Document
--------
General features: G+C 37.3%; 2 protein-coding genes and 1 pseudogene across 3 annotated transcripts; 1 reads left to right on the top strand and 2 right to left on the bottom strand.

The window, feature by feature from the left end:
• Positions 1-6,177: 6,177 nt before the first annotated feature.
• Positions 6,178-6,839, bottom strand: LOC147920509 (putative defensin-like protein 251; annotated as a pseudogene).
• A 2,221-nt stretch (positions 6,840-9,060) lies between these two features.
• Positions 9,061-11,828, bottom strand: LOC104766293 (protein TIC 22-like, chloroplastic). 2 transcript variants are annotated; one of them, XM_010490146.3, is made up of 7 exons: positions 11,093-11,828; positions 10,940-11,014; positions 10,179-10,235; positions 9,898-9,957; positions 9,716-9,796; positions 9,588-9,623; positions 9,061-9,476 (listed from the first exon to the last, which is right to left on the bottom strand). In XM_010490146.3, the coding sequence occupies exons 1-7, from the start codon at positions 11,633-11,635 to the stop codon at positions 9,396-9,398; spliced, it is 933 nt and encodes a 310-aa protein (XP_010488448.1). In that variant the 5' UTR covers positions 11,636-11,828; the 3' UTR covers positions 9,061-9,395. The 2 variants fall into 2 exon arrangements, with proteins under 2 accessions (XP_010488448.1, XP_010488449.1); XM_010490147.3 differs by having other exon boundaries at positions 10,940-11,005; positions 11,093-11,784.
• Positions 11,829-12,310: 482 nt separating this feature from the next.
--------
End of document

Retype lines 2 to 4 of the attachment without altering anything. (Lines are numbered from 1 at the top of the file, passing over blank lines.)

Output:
The window, feature by feature from the left end:
• Positions 1-6,177: 6,177 nt before the first annotated feature.
• Positions 6,178-6,839, bottom strand: LOC147920509 (putative defensin-like protein 251; annotated as a pseudogene).